People hollered. Officials listened.

The Maine Department of Transportation postponed a planned lane closure this weekend on Interstate 295 after similar roadwork last weekend led to hour-long backups north of Portland.

“We’re going to put a little egg on our face, but we’re willing to do that to do the right thing,” said Brad Foley, highway program manager for the MDOT.

The department is involved in a reconstruction project on I-295 northbound, with most of the work being done at night. But repairs to the Royal River bridge in Yarmouth require closing each lane for a total of two days for major concrete work.

The work was supposed to stretch over two consecutive weekends in June, but rainy weather postponed it. Last weekend, crews shut down one lane at a time while they removed existing pavement.

Despite warnings to expect delays and seek alternate routes, the work led to big headaches for motorists.

“We didn’t designate anything as a detour because it wasn’t really a detour situation,” Foley said. “We didn’t want to overwhelm any particular route” by detouring traffic onto U.S. Route 1, for instance.

Traffic backed up six miles to Tukey’s Bridge in Portland, and some motorists were delayed as much as 90 minutes. Comments posted at provided a sampling of the public’s frustration.

“(The traffic jam) was certainly more than we had expected or predicted, so that weighed heavily on whether we wanted to push it one more weekend or to regroup instead,” Foley said.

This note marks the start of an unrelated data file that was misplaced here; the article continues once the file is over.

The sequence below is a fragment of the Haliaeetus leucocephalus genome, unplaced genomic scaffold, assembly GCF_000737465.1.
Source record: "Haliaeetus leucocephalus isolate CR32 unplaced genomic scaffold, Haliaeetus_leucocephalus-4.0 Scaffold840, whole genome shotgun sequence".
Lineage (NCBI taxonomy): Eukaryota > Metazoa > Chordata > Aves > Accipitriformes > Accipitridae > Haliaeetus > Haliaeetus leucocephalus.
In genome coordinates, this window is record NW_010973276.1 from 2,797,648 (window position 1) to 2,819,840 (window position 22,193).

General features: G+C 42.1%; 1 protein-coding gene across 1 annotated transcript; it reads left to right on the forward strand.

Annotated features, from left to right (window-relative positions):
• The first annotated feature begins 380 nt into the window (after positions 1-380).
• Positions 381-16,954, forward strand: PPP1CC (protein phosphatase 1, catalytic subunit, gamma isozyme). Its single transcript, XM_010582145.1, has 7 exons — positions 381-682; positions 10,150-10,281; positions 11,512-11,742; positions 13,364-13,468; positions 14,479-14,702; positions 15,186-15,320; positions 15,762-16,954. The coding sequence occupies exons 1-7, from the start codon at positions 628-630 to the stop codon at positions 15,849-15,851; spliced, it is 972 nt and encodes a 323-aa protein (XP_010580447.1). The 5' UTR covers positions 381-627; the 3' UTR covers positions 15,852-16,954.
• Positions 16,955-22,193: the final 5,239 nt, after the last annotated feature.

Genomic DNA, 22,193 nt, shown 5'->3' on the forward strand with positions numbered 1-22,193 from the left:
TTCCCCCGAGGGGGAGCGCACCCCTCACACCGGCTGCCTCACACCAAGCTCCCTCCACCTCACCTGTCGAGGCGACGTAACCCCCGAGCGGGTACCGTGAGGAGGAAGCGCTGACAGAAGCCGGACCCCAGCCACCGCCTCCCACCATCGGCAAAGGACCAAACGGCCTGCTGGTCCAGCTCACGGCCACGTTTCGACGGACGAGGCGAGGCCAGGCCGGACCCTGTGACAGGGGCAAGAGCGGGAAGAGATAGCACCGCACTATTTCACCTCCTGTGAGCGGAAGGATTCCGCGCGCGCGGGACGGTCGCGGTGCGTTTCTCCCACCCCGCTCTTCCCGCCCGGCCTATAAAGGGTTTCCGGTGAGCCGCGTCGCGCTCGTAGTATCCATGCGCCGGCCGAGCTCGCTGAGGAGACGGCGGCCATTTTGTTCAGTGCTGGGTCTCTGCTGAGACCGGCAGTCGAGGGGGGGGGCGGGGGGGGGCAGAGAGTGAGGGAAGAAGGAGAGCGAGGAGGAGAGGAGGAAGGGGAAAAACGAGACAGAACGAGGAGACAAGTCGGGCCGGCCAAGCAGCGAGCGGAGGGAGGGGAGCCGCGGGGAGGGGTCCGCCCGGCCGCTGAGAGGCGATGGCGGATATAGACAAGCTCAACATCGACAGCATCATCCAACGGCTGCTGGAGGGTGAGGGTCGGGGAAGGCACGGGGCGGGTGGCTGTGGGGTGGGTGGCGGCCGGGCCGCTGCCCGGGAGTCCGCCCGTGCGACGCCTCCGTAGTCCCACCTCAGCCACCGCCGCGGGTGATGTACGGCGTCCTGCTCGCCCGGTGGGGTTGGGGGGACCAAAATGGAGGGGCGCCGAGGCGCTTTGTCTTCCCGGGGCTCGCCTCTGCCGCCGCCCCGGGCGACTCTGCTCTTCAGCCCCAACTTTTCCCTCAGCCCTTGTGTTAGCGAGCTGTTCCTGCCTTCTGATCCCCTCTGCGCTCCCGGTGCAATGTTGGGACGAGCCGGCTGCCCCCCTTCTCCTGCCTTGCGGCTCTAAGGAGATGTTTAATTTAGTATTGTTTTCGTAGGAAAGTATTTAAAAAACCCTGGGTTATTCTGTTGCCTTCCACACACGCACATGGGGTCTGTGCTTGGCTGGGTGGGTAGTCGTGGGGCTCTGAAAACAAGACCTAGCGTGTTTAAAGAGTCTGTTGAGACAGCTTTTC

Greg Dugal, executive director of the Maine Innkeepers Association, was ready to lobby transportation officials to postpone the work when he learned they had already made the decision.

“There’s nothing worse than getting a guest showing up for the first time at a property after waiting on the highway for an hour and a half,” Dugal said. “Everything better be perfect.

“We do have eight busy weeks, and unfortunately, this all fell in that period of time,” he said.

Foley said the state did not anticipate such long delays because of a simple lane closure, but traffic this year is heavier than last year and fewer people than expected sought alternate routes. He met with the Maine Turnpike Authority, which said the coming three weekends are likely to be the busiest of the year.

Foley then met with representatives of the Maine Office of Tourism and the Maine Innkeepers Association to decide on a more suitable weekend for the work. They settled on the weekend after Labor Day, when tourist traffic slows considerably.

Foley said state officials will meet with the project contractor to iron out the details. The night work that has been under way will continue, he said.

The state may add temporary pavement to reduce the abruptness of the bumps at either end of the bridge where the old pavement was milled, he said.

The traffic tie-ups were a hiccup in an otherwise healthy tourist season.

“This week, when we’re talking to folks traveling, we’ve been telling people to check our website in case construction is under way,” said Myra Hopkins, executive director of the Maine Merchants Association. “I think folks who do come to the state from away expect to sail through the highway, and I hope that will continue.”

Staff Writer David Hench can be contacted at 791-6327 or at:

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